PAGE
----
All cards have a title (top), a cost (bottom-left), and their type or types (bottom-center), but their effects are different, otherwise the game would probably be fairly dry. Generally, along with some potential explanatory text, Action cards will have some effects:

If you have no +Action cards, you only get to play one Action card before your Action Phase ends. Action cards that lack a +Action are generally referred to as terminal Actions, and you generally will see a fair number of those.

After the Action Phase comes your Buy Phase, in which you play Treasure cards to accumulate money, and then spend that money on cards from the Supply. Treasure cards can be Horn of Plenty (value 0, kind of), Copper (value 1), Silver (value 2), or Gold (value 3), and you should also count +Coins you got during the Action Phase. As usual, unless you got +Buys in the Action Phase, you can only buy one card.

Now, the Clean-Up Phase. As mentioned previously, discard everything (actions, treasures, etc.) in front of you from play and discard any cards left in your hand, and then the next player takes their turn and so on / so forth until the game ends. Which, is:


There are two possible ways to end Dominion:

Note that the second case includes Coppers, Silvers, Golds, Curses, Duchies, and Estates, as well as the normal Kingdom cards. The Prize cards do not count towards this if you’re playing with Tournament, but the Bane pile that Young Witch demands does count towards this.

At that point count how many Victory points you have among your cards, and whoever has the most points wins!

Player Count Differences

Well, as for specific cards, Jester (force all opponents to discard their top card, if it’s a Victory card they gain a curse, if not, then you choose whether they gain a copy of it or you do) becomes a bit more useful at large player counts if you’re looking to gain either a variety of cards or valuable cards, since you’ll have more targets. Similarly, though, expect other players to be buying it as well. It’s not the best attack in town, but it’s certainly kind of annoying.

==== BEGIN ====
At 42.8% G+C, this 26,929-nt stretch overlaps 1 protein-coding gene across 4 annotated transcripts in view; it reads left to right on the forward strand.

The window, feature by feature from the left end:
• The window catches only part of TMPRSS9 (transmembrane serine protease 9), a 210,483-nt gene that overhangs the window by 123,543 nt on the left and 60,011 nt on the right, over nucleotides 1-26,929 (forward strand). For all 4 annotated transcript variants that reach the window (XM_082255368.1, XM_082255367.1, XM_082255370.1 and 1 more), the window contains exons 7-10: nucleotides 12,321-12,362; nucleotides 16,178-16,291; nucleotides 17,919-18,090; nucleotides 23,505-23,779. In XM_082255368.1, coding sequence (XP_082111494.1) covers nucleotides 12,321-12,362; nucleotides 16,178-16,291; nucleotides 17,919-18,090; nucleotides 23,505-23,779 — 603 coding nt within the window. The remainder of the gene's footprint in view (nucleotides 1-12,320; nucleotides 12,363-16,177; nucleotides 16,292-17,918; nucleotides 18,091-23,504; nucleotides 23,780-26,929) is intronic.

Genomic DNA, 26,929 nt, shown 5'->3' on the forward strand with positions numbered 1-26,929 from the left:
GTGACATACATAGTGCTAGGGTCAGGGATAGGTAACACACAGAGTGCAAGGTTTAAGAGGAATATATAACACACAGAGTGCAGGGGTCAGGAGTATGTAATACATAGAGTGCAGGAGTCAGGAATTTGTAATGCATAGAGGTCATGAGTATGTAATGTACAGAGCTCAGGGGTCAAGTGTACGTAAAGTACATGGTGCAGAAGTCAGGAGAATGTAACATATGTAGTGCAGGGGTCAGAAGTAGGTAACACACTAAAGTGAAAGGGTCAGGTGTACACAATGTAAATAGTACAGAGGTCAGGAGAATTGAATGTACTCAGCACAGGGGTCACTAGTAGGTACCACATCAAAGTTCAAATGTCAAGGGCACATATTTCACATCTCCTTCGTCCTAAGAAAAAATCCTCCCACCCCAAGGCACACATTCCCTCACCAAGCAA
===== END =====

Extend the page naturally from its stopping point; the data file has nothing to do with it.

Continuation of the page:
Other than that, as I’ve mentioned previously, I generally prefer Dominion at smaller player counts, but not by a whole lot (2 > 3 > 4) and mostly due to the time committment more players bring in. If you do play with more players, you may want to consider throwing in an attack to increase the player interaction and give other players something to watch for during their downtime. You’ll also notice that you might get fewer of a certain card since, save for Victory cards, no other Kingdom cards scale with player count.

Also remember that Fairgrounds is a Victory card, so make sure you’re playing with either 8 or 12, depending on your game’s size.


Well, as always, this is nonexhaustive, but I’ll add my thoughts based on the games I’ve played with Cornucopia. For more strategies, check out the Dominion Strategy Wiki.

Let me know in the comments if there are any other fun combos you enjoy from Cornucopia.

Pros, Mehs, and Cons




Overall: 7.75 / 10

Nobody went for Diadem, really — we neared the end of the game and Tournament winners opted for Duchies over the last Prize.

I kept waffling about the score between a 7.5 and an 8, so I decided to opt for the 7.75. Generally, I’d call this a solid expansion, in that nothing particularly bothers me about it; however, I’m also not particularly fighting to get it off the shelf and play it (though I’d be happy to add a Kingdom card or two to any game of Dominion I play). I like it, and I think it’s a good expansion, but this wouldn’t be the first one I’d buy if I were starting my collection from scratch. That said, I still think it’s a solid expansion, and one that’s improved in value by the fact that it’s being sold alongside Guilds, another mini-expansion. As with most expansions, Cornucopia adds variety to your Dominion game, but unlike other expansions its focus on variety makes for an interesting spin on the current formula. It’s worth having.